Every year after Tisha B’Av, I begin thinking of the approaching Jewish holidays framed inside boxes of a secular, solar calendar:
The holidays are early this year! The holidays are late this year!
Flawed orientation, says my friend Aaron: This year, Rosh Hashanah begins on the first of Tishrei, just like it does every year.
It’s all about orientation.
In the diaspora, we turn our calendars to September and calculate how many days will be missed for work or school. We consider how work will get done, challahs baked, food prepared. Secular time and personal time collide with Jewish time.
Add personal grief in Elul to the time-tango of Jewish and secular time, and one is left disoriented and overwhelmed.
Since the death of my husband, Stu, in September, 2017, I imagine the calendar on its hands and knees, slowly crawling from Av to Elul.
It is at this time of year that I envision the Book of the Jewish Calendar fading into view. A colossal scholarly text, the book rests on the table of a vast library, illuminated by a nearby window in dusty golden sunlight.
I position myself for maximal leverage and lift the leaden page of Av, intentionally guiding it toward the other side of the book. The intentionality is unnecessary because, really, where else can this page go? It is secured and centered by its binding and its own calendar inevitability.
The Book of the Jewish Calendar is a constant, grounding force.
The page of Av lands with a hazy thump, the sound resonating off the library shelves. Elul stares back, in echoed silence. I feel the rumble of a subway train beneath me, and with it, the familiar unsteadiness that has accompanied Elul since 2017.
Here comes the dislocation and unease, the racing heart, and the strange dreams.
Here comes Elul, the month when Stu passed away.
Elul is a month that is dancing in so many directions at once, with traffic and noise, with calendars and to-do lists. Which way to turn off the round-about? So many roads, and I have to choose a way. The subway train continues to rumble beneath me, leaving me unsteady.
After the weighty page of Av lands in the Book of the Jewish Calendar, it’s quiet. The subway stops trembling under my feet.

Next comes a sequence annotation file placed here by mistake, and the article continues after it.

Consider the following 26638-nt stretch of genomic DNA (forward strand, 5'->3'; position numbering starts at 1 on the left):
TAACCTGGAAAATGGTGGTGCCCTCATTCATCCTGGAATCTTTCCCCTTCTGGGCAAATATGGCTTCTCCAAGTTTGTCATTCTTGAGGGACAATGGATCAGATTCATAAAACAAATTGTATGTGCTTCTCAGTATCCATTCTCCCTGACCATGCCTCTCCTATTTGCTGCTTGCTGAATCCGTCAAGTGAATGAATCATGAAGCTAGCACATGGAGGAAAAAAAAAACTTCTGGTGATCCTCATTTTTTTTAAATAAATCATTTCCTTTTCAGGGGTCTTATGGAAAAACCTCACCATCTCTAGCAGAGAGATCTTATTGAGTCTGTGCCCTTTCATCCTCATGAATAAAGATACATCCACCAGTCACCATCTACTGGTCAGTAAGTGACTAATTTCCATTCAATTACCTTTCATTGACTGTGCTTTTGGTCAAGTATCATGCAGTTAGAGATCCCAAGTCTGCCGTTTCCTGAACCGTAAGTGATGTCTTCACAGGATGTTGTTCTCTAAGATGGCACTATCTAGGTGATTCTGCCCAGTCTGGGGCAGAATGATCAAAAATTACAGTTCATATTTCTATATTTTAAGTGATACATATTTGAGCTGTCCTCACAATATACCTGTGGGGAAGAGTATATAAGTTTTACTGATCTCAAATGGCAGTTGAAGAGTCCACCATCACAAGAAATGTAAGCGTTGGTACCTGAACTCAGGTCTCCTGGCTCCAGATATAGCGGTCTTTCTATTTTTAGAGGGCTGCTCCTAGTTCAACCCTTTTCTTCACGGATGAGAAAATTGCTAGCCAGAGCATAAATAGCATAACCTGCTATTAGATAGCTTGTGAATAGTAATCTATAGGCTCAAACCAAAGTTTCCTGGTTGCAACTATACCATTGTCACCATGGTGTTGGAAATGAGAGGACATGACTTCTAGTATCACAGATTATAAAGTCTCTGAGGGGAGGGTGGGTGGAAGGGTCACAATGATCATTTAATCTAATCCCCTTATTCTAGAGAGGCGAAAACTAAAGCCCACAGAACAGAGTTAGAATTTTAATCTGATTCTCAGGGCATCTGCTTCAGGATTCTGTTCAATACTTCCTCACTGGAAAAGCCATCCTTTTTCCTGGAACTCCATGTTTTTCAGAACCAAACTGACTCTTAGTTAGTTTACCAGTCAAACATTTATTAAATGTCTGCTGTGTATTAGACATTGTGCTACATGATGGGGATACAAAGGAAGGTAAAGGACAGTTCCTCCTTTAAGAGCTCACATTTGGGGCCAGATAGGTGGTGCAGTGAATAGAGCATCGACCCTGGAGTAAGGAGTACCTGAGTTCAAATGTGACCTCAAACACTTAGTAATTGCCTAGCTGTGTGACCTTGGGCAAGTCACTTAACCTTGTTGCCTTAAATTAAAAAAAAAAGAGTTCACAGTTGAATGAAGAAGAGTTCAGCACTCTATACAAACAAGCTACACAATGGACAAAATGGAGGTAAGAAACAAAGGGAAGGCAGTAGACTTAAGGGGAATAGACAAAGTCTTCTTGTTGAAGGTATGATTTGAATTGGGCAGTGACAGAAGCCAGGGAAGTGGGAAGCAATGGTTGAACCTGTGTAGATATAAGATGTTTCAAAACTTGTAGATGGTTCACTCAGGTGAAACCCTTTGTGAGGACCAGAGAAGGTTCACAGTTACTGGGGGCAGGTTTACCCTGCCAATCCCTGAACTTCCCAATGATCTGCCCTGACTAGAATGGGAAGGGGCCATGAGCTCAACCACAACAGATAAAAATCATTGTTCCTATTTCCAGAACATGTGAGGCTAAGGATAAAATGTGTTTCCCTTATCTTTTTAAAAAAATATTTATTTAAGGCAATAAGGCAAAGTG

Through the library window, the sound of a shofar softly blasts through the quiet of Rosh Chodesh, Elul, 2020.
“A still small voice is heard.”
The shofar washes over the confusion and noise, echoing memory and promise.
I walk over to my own library shelf and pull out the Chabad calendar titled September, 2017: 10 Elul 5777 – 10 Tishrei 5778. Wiping the dust from its plastic sleeve, I release the paper calendar and toggle between August and September. The calendar boxes tell a story with simple, stark purpose:
chemo schedule, blood work, emergency room, solar eclipse [you sit in a driveway chair watching the cloudy sky], chemo crossed out [no longer an option], emergency room [again], meeting with Dr. Kaplan, kids fly home, hospice, family visits, friends visit, Rabbi David and Ali come, Stu takes his last shower, all the kids are together sitting on and around the bed, we sing songs, we try to ease the physical pain, I sit near-by, while the kids stay near you, watching home movies and the Phantom Tollbooth, Stu moves to the hospital bed in our library. We have Shabbos dinner upstairs. Late Shabbos morning, the 18th of Elul, and Stu dies.
The September sun, lower in the sky, pours through the southern window of the library.
The calendar square of September 9th – the 18th of Elul – is filled with a heart, drawn in pen, STU in capital letters nestles inside the heart in the calendar box.
This is the nexus: Solar September and lunar/solar Elul overlap in sync on this day.
(But, for the next few years, they will be torn apart, adding to the heartbreak, doubling the unsteady days.)
Funeral, shivah, and two days later it’s Erev Tishrei – Rosh Hashanah, 5778.
How do I make sense of this? I don’t even try.
I put the Chabad, 2017 calendar back in its plastic sleeve, place it on the library shelf, and return to the start of Elul, 2020.
Personal grief softens and shifts, but never disappears.
I’m back at the round-about ready to make a choice. Instead of taking Robert Frost’s road less taken, I choose the road marked “Elul”.
It’s not a road less taken; it’s the road Jews have taken for millennia.
Although September and all it represents cannot and should not be denied, I make a Jewish choice.
Taking a deep breath, I orient myself to a new Jewish year and to the Jewish calendar that awaits.